When planting day finally arrives, scout your sunniest patch and mix in several inches of rich compost – these beauties are heavy feeders! Space the transplants 2-3 feet apart in cages or rows, because let me tell you, they grow with abandon into 4-foot vines.

Consistent moisture is key, friends. I highly recommend mulching and drip irrigation right at the roots. Overhead watering invites diseases, so don’t do it! Prune aggressively too – these plants need airflow.

And for the love of tomatoes, stay vigilant for those wretched hornworms, stink bugs, and fruit worms! They’ll sabotage fruits faster than you can say salsa if you’re not careful. Check daily and treat organically at the first sign of trouble.

Do this, and I guarantee each Old German plant will reward you with up to 5 pounds of juicy red slices. Just imagine the BLTs! Follow these tips, and you’ll be swimming in sweet tomato goodness in no time. But don’t say I didn’t warn you how demanding they are!

Harvesting and Storing Old German Tomatoes

When growing a variety as prolific as Old German, be ready for bountiful harvests! Follow these tips for optimal flavor and shelf life:

  • Allow tomatoes to fully ripen on the vine before harvesting. They should feel slightly soft and smell sweet.
  • Use pruners or gardening shears for clean cuts when picking. Never pull or twist ripe fruits off the vine.
  • Check plants daily during peak season. Promptly collect ripe fruits to prevent splitting or attracting pests.
  • Avoid placing freshly picked tomatoes in direct sunlight, as exposure can cause uneven ripening.
  • Store freshly picked tomatoes at room temperature out of sunlight. Never refrigerate, as cold damages texture and flavor.
  • For preservation, can, freeze, or dehydrate fruits within 6-8 hours of picking for best results.

How to Eat Fresh Old German Tomatoes

When it comes to eating fresh Old German tomatoes, you’ll quickly discover why this variety has stayed popular for so long. The meaty, juicy fruits boast a rich sweetness balanced by tangy tomato tartness. When just picked from the vine, they deliver an incredible garden-ripened flavor.

Here are some delicious ways to enjoy fresh Old German tomatoes:

  • Slice thick cuts to make classic tomato sandwiches on crusty bread.
  • Dice them small to add juicy bursts of flavor to fresh salsas.
  • Skewer grape or cherry-sized varieties for easy appetizers.
  • Toss halves or slices with mozzarella, olive oil, and balsamic for instant Caprese salads.
  • Layer slices on pizza, bruschetta, paninis, and crostini before cooking.
  • Chop up fruits to stir into gazpacho, pasta sauce, chili, or scrambled eggs.

However you eat them, Old German tomatoes offer old-fashioned tomato goodness!

Some Famous Old German Tomato Recipes

The sweet, meaty fruits of Old German make delicious additions to these recipes:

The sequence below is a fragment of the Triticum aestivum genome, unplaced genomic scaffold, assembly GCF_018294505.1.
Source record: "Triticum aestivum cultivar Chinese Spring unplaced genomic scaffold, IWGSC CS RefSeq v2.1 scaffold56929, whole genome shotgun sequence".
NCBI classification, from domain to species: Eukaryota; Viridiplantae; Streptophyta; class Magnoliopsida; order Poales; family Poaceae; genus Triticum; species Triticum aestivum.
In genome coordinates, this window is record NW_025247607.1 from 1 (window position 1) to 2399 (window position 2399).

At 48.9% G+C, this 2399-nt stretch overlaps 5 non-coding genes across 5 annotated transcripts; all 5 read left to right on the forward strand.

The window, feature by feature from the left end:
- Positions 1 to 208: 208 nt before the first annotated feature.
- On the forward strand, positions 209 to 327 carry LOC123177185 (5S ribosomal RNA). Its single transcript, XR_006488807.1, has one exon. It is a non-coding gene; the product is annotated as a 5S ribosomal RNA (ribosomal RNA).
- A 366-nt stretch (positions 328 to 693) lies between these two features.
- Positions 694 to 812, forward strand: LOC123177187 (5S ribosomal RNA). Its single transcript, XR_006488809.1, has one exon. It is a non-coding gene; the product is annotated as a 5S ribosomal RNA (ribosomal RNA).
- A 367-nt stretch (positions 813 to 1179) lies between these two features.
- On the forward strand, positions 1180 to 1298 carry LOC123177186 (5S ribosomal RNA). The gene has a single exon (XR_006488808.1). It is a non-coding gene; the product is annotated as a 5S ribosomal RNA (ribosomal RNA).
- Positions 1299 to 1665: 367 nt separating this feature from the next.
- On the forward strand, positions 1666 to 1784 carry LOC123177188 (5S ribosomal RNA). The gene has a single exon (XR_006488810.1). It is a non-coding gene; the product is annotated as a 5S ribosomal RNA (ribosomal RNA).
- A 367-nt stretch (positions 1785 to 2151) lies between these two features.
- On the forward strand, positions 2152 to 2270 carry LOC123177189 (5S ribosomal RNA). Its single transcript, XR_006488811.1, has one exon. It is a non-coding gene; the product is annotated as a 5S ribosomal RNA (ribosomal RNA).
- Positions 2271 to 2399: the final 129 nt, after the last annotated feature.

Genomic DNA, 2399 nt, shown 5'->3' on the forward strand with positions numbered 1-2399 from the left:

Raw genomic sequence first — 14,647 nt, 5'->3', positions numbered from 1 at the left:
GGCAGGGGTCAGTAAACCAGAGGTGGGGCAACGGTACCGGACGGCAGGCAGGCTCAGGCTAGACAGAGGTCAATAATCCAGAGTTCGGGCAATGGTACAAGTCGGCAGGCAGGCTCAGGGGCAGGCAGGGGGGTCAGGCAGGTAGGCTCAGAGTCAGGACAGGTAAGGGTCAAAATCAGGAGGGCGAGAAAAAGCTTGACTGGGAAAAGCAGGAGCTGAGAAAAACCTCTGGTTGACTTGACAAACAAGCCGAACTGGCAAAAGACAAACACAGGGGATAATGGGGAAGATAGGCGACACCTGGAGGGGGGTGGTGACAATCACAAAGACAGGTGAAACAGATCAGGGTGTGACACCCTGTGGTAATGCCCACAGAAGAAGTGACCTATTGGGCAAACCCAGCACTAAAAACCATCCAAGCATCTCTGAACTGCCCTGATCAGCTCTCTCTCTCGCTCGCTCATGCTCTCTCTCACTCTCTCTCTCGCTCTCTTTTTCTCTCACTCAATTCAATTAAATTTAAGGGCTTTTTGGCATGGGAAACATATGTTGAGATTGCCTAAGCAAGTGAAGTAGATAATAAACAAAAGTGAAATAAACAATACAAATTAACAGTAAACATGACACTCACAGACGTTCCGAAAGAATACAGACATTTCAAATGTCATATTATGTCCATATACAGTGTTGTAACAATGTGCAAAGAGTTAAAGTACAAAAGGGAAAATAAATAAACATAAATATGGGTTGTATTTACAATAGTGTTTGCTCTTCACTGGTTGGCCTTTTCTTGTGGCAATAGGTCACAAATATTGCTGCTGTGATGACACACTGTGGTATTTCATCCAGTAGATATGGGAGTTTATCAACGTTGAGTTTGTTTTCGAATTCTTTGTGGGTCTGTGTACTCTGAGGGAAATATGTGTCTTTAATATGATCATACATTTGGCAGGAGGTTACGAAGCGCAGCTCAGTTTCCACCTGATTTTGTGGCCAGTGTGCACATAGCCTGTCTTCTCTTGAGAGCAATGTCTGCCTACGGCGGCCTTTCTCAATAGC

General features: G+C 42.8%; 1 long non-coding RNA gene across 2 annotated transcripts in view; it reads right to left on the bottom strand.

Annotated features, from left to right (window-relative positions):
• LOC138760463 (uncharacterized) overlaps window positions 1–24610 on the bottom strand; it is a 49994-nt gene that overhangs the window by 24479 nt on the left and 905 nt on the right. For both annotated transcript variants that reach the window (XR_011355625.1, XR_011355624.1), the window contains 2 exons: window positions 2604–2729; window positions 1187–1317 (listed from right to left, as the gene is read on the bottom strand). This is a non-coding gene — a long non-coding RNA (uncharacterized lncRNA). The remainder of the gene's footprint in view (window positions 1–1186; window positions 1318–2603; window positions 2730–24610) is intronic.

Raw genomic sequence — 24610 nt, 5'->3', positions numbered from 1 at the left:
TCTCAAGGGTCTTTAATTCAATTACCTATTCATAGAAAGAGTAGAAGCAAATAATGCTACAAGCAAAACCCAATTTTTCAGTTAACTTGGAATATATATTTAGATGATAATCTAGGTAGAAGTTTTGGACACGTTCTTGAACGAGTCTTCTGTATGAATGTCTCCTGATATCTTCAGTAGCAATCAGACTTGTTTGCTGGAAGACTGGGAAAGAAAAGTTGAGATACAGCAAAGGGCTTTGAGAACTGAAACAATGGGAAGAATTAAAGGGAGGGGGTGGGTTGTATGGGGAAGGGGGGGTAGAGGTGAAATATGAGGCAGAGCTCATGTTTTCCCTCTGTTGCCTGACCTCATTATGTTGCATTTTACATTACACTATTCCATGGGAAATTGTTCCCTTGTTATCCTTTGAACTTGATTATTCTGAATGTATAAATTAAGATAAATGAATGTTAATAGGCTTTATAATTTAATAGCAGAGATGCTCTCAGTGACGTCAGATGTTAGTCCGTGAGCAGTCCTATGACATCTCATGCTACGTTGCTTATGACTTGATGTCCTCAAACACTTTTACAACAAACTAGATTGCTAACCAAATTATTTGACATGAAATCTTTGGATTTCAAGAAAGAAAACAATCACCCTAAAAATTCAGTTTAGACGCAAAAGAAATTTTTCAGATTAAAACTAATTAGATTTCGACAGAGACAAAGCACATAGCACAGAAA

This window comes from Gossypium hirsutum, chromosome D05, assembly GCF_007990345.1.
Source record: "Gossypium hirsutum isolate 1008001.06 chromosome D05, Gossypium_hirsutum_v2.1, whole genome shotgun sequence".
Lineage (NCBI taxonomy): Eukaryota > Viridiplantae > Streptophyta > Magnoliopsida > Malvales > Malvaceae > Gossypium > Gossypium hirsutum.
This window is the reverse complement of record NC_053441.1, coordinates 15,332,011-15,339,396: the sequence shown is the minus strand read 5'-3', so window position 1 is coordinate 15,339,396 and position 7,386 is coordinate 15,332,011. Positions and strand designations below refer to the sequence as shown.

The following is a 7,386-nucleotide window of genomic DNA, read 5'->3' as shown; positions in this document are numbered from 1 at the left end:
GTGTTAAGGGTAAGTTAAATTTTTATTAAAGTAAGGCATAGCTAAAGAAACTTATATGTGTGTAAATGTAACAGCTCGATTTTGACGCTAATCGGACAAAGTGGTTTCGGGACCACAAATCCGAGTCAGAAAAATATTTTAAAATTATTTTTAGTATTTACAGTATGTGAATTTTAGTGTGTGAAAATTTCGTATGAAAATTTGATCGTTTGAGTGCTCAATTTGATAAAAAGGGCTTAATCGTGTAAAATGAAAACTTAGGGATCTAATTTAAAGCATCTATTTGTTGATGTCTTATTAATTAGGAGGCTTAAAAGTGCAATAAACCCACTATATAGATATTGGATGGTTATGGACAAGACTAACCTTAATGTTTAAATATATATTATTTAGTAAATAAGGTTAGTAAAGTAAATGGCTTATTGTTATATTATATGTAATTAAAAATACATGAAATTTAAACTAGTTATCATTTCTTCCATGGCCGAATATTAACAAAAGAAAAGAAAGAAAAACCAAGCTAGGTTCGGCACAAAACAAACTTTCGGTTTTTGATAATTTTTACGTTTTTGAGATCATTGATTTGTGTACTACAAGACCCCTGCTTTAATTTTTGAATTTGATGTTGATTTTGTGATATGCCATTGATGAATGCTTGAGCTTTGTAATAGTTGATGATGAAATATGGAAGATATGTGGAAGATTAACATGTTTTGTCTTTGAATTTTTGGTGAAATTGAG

• Pasta Primavera – Toss chopped tomatoes with pasta, vegetables, basil, olive oil, and shaved parmesan.
  • Panzanella Salad – Mix tomatoes, cucumbers, onions, crusty bread, basil, olive oil, and red wine vinegar.
  • Margherita Pizza – Top a crisp crust with sliced Old Germans, fresh mozzarella, and basil leaves.
  • Tomato Sauce – Simmer crushed tomatoes, onion, garlic, olive oil, and herbs for homemade marinara.
  • Chilled Tomato Soup – Blend pureed tomatoes with cucumber, yogurt, lemon juice, and dill. Chill before serving.
  • Roasted Tomato Crostini – Top baguette slices with Old German halves roasted with olive oil, garlic, and parmesan.

Let the fresh flavor of Old Germans star in these easy, delicious dishes!

Where to Find Old German Tomato Seeds & Plants

Thankfully, Old German tomato seeds remain easy to source from several reputable companies:

  • Baker Creek Heirloom Seeds – Offers individual packets or in-themed collections.
  • Burpee – Carries Old German in standard and organic seed packets.
  • Seed Savers Exchange – Community-shared heirloom seeds.
  • MI Gardener – Budget-friendly seeds, that ship quickly.
  • Botanical Interests – High germination rate for quality seedlings.

You may also find starter plants at local garden centers and farmer’s markets when stocking up for spring planting. Just look for the name “Old German” or “John Baer.”

With the right seeds or plants, you can start reaping abundant harvests of Old German tomatoes for your family.

Wrapping up!

For over a century, the Old German tomato has been winning over gardeners with its time-tested performance, old-fashioned flavor, and flexible usage. This indispensable heirloom truly deserves a spot in any veggie plot.

Let the impressive yields of big meaty fruits convince you to make Old German your new go-to slicing tomato. Before long, you’ll understand exactly why it has stayed popular with tomato lovers for generations.

This year, try growing some productive and delicious Old German tomatoes for fresh salads, sandwiches, sauces, and more. You won’t be disappointed!


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Mohsin
By Mohsin

Hi, I’m Mohsin, creator of Tomato about website. I have over a two decade of gardening experience and I love helping others growing healthy tomatoes!